The above estimation is far too simplistic in the sense that it just bluntly examines all the ways to build the puzzle. Of course we don't need to first build the whole puzzle and only then see if it was correct. Instead, we build the puzzle piece by piece, discarding all obviously incorrect placements as we go and back up to an earlier state when we hit a dead end. This is the idea behind backtracking search, which explores the state tree systematically by pruning the branches as soon as they are found impossible. This leads us to ask, how efficient improvement is this kind of "intelligent brute-force" search? What is the expected running time of this algorithm? To this end, I wrote a program that would give me the answer.

%$N$% | Time to solve |

3 | 16 msecs |

4 | 94 msecs |

5 | 8.6 secs |

6 | 22.4 mins |

7 | 2.2 days |

8 | 1074 years |

9 | 543000 years |

10 | 2.9e10 years |

11 | 4.9e14 years |

12 | 1.4e19 years |

13 | 6.0e24 years |

14 | 1.8e32 years |

15 | 2.8e40 years |

16 | 3.6e49 years |

The program estimates how large parts of the search tree get pruned at each iteration and calculates a "virtual" search speed as nodes/second. This lets us create a progress counter that somewhat reliably tells how long it takes to exhaust the whole search space. The time estimates are shown in the above table. It's quite interesting: %$3.6e49$% years is a lot less than the %$1.2e501$% we began with. But does this get us even close to solving the problem? Well, what do you think?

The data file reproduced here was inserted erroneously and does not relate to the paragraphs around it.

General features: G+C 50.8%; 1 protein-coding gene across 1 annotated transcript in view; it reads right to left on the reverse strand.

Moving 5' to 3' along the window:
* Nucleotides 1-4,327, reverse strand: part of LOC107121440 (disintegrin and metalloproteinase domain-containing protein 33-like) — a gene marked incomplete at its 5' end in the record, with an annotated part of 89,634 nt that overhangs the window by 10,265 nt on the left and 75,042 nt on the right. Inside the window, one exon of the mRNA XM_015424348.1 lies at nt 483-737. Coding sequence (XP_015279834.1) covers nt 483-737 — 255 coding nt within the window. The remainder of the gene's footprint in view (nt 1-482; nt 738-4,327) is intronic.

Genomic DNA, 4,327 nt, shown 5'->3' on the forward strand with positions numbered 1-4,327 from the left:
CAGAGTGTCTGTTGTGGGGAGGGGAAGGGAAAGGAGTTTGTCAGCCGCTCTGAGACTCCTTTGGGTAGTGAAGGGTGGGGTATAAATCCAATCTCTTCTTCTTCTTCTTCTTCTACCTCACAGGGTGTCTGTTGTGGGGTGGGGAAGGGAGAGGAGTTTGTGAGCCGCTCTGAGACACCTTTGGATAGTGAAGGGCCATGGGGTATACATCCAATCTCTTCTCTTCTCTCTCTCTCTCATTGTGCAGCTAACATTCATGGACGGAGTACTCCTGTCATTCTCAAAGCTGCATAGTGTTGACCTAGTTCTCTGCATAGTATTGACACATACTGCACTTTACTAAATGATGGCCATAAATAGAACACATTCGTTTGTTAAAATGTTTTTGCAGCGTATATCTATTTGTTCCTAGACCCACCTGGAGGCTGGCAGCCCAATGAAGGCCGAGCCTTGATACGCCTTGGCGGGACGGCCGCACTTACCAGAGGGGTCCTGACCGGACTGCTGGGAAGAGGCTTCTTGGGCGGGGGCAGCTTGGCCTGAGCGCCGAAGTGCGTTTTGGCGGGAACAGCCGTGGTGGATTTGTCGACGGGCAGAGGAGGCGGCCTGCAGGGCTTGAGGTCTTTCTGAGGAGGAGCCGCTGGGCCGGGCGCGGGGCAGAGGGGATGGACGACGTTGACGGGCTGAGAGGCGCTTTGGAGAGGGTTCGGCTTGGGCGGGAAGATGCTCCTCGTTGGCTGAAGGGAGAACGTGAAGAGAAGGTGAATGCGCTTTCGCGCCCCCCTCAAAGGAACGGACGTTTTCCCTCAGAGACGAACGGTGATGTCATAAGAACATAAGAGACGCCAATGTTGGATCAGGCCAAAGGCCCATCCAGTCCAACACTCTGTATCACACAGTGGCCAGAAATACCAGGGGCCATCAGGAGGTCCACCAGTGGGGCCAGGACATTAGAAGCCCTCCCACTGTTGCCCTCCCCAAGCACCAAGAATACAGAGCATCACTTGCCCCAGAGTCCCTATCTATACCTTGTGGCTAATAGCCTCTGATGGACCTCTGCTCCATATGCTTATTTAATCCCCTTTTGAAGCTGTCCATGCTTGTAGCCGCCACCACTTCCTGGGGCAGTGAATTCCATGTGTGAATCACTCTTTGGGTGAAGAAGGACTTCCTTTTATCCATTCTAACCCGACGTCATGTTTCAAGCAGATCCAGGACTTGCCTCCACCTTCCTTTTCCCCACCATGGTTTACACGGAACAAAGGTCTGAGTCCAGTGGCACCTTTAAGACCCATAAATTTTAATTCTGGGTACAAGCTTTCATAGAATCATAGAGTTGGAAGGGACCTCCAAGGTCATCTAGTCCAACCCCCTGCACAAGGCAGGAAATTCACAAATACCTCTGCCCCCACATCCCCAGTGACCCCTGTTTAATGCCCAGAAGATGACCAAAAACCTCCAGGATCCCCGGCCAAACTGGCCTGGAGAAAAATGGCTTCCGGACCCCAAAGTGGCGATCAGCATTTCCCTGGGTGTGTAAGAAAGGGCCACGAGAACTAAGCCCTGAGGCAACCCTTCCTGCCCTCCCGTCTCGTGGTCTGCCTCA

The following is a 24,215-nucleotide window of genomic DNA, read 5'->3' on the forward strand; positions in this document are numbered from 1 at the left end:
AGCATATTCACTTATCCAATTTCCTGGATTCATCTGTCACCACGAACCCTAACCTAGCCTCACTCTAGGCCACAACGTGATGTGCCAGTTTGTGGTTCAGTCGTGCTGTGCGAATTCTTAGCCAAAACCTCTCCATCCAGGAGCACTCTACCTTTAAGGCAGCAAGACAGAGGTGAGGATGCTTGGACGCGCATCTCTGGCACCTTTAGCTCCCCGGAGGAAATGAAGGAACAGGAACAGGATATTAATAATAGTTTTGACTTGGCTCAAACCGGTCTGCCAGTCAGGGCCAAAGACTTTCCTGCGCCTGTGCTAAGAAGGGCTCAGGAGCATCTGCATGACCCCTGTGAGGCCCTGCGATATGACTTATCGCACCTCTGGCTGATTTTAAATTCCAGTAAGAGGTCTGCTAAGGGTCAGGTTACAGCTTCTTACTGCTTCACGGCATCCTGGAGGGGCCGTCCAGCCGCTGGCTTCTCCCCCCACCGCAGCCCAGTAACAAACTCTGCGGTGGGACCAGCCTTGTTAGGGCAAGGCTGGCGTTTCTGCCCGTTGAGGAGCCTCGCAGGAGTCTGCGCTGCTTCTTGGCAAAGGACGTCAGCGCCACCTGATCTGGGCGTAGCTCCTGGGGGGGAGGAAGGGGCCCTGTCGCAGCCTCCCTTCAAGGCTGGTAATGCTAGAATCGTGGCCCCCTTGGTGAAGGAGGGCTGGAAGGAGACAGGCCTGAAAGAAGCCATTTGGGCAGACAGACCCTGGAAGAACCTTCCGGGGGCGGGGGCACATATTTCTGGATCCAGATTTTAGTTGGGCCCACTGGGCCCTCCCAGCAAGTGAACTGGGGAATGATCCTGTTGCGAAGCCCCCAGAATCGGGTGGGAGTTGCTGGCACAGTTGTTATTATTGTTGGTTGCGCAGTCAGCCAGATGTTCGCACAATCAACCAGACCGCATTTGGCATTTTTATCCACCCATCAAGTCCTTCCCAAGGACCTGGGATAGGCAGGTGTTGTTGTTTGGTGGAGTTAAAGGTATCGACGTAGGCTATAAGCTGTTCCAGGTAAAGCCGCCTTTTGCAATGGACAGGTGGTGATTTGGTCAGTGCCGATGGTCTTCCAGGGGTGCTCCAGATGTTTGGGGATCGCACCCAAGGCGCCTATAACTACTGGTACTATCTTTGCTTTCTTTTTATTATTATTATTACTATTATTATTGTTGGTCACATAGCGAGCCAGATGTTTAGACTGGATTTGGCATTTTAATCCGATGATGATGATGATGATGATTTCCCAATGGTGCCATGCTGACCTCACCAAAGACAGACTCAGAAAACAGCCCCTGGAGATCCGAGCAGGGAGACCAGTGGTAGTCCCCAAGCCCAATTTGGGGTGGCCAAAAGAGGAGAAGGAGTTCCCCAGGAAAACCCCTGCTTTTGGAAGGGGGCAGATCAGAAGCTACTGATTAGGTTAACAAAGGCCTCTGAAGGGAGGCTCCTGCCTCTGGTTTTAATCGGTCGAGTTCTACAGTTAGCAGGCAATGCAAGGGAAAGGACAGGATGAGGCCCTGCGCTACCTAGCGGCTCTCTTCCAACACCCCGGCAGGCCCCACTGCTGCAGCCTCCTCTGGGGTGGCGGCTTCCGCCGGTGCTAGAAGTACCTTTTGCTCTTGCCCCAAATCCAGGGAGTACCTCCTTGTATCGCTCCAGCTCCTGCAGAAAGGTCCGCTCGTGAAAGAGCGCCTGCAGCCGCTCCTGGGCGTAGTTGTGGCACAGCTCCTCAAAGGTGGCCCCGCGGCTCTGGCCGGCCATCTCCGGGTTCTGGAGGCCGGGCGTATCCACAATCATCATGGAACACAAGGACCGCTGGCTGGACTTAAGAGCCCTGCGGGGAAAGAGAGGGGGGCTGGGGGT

Following the same thoughtplay as for the brute-force case, if we distribute the search over to 6.6 billion computers, each 100x the speed of my laptop and suppose we have %$10^8$% solutions, we get "only" %$5.5e33$% years. This is a lot less than the number of atoms in our universe, but the probability of succeeding in the search in 3 years is %$5.5e-34$% which equals the probability of winning the lottery 4 times. That's a huge improvement, but those were rather big "ifs" too. And if you could have 6.6 billion computers, you would have spent more than $2M on electric bills alone so it doesn't look too bright.

Ok, now you think Eternity II really is unsolvable, or at least I hope you would. I'd like to say too that the chances are zero, but I wouldn't place any bets on either way. The nature of the puzzle doesn't offer too much hope for finding a more efficient algorithm and the whole game is just too close to the heart of the %$P\neq NP$% issue. Well, the first Eternity puzzle also seemed impossible, but still some people figured out a way. This time though, I'm not sure if anyone really can. In any case, if you liked the gift idea, I suggest that you also buy a set of marker pens to-go so that whomever poor chap you give it to can at least attain the mental satisfaction of seemingly solving it.

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Last Updated (Thursday, 20 December 2007 14:54)